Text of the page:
Curls of Christmas Color

Green fir and pine boughs; red holly berries; green and red yaupon and poinsettia: all display the traditional colors of Christmas. Since red and green abound in nature, plants bearing them often become part of human decorations. In east Texas, pale pitcher plants (Sarracenia alata) probably don’t adorn any dining tables, but they decorate their bogs with an interesting variation on seasonal colors.

One of four carnivorous species found in East Texas, pitcher plants prefer hillside seepage bogs in longleaf pine savannas. Named for the covered pitchers they resemble, they first collect water, then combine that water with enzymes designed to digest any curious insects which become trapped within the plant.

There’s more than water to tempt those insects to explore. Nectar droplets form from glands inside the leaf’s hood, and the brightly colored pitcher lip can be as inviting as a flower. The combination of nectar and color often lead unsuspecting insects to explore the tube, which is easy to descend but nearly impossible to escape because of downward-pointing hairs. Below the hairs, the tube is slick and covered with glands that exude digestive fluids instead of nectar; any insect that lands in that pool is about to have a very bad day.

That said, the colorful transformation of the plants is quite attractive. Some turn a uniform red, as shown in the first photo, while others remain somewhat mottled, like the single plant below.

Especially interesting is the tendency of some pitcher plants to curl as they age. In the summer of 2019, I found this one: a sweet green curve in the midst of a Big Thicket bog.

Last month, this red-and-green curl caught my eye. With luck, one day I’ll find a perfectly red version to complete my set.

 

Comments always are welcome.

All Buttoned Up in the Bog

Bog Buttons along the Sundew Trail  ~  Big Thicket

Like the Baby’s Breath used by florists as a filler for cut-flower arrangements, Ten-Angled Pipewort (Eriocaulon decangulare) fills a multitude of spaces in east Texas bogs, wet prairies, and wet pine flatwoods. In the United States, the species generally is found in southeastern states and along the Atlantic coastal plain, while Seven-Angled Pipewort is found in the northeastern states and Canada.

The genus name, Eriocaulon, is rooted in the  Greek words for ‘woolly’ (erion) and ‘stem’ or ‘stalk’ (kaulós). The species epithet decangulare (and the common name ‘ten-angle’) refers to the number of ribs generally found on the plant’s long scapes.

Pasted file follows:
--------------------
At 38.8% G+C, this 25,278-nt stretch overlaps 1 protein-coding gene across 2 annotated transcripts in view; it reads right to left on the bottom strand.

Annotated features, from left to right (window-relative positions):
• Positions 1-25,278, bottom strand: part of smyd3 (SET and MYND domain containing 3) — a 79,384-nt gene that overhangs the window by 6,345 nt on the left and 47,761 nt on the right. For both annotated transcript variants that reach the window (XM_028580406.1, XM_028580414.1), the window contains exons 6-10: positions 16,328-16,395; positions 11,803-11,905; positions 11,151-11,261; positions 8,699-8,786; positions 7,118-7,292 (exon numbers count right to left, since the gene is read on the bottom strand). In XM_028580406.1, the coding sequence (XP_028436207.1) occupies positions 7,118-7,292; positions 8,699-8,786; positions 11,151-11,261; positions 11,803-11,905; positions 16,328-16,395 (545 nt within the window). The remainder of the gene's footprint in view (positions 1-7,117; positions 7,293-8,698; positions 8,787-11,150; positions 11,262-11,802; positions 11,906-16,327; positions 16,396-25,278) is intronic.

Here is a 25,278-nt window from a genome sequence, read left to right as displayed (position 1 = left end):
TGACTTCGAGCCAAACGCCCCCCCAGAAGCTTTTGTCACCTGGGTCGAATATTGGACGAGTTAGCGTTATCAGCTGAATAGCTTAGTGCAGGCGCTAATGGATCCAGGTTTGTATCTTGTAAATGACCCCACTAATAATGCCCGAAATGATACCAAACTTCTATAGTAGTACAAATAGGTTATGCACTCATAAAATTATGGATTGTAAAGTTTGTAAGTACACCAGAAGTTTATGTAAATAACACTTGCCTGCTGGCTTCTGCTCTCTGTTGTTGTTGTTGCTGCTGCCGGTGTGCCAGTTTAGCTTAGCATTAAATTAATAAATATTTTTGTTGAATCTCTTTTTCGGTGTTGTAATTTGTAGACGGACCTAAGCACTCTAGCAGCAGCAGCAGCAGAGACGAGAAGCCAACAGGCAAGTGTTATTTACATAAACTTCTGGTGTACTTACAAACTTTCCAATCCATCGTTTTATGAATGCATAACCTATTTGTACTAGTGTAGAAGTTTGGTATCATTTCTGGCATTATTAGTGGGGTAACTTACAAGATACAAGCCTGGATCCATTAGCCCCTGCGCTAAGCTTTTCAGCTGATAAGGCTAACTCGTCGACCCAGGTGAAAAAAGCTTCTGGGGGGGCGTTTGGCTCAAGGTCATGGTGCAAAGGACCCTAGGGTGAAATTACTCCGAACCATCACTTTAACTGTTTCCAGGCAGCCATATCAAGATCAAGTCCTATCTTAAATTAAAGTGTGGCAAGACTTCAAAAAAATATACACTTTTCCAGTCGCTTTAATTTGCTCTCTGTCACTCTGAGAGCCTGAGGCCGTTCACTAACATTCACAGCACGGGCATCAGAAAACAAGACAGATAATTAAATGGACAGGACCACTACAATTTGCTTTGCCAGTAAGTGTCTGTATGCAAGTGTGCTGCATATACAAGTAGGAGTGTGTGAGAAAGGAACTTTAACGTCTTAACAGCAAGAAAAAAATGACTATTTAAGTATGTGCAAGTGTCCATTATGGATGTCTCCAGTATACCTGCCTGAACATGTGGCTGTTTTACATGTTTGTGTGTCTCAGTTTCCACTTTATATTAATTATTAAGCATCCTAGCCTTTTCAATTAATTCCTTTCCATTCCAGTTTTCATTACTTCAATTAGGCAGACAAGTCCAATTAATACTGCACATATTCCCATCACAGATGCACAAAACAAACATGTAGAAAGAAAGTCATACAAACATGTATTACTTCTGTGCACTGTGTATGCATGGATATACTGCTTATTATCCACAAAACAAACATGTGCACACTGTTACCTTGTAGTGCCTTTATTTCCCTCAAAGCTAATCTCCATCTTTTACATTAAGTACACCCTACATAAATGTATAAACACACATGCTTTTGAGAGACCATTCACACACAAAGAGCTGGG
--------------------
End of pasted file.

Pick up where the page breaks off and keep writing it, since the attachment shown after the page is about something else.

Other common names, such as ‘hat pin’ and ‘bog button,’ reflect the flower’s appearance; a small, firm cluster of densely packed white flowers sitting atop a stalk that averages two to three feet in height. While individual flowerheads are solitary, a plant may produce a dozen or more blooms simultaneously. Wind pollinated, the plant reproduces from seed.

This developing bud was only a quarter-inch in diameter.

Mature flowers range from one-half to three-quarters of an inch across; their miniscule white to grayish-white flowers develop into the form of a compact ball.

In time, the balls elongate a bit. As they do, black nectar glands become visible, and the button-like appearance lessens somewhat.

Some sources suggest a relatively short bloom time for the plant, but I’ve seen it flowering in the Big Thicket from March until November. Like so many flowers, it’s attractive in all its stages; the fluffiness that appears near its end — causing it to look more like a pompom than a button — is especially appealing.

 

Comments always are welcome.

A Solo Trio

A developing flower of Xyris ambigua

 

Having shown more abstract images of a yellow-eyed grass (Xyris ambigua), it seemed only right to offer a more detailed look at this lovely plant.

Yellow-eyed-grasses not only belong in their own genus — Xyris  — they also belong in their own family: the Xyridaceae. More closely aligned with grasses than with other flowering plants, they thrive in wet places, specializing in acid or sandy soils, moist pine or oak savannas, pine flatwoods, pond shores, ditches, and bogs. These photos, taken in the wetland pine savannah of the Big Thicket Solo Tract, might just as easily have come from surrounding bogs.

A relatively tall plant that often grows to a height of three feet, its conspicuous cone-like inflorescence can be more than an inch long; tightly wound green and brown bracts subtend the pretty yellow flower.

Double or even triple flowers occasionally appear simultaneously
From bud to flower to seed

I especially enjoy the opportunity to see various stages of plant life on a single day. The experience brings to mind this passage from Ralph Waldo Emerson’s essay on self-reliance:

These roses under my window make no reference to former roses or to better ones… There is simply the rose; it is perfect in every moment of its existence. Before a leaf-bud has burst, its whole life acts; in the full-blown flower there is no more; in the leafless root there is no less. Its nature is satisfied, and it satisfies nature, in all moments alike. But man postpones or remembers; he does not live in the present, but with reverted eye laments the past, or, heedless of the riches that surround him, stands on tiptoe to foresee the future. He cannot be happy and strong until he too lives with nature in the present, above time.

Comments always are welcome.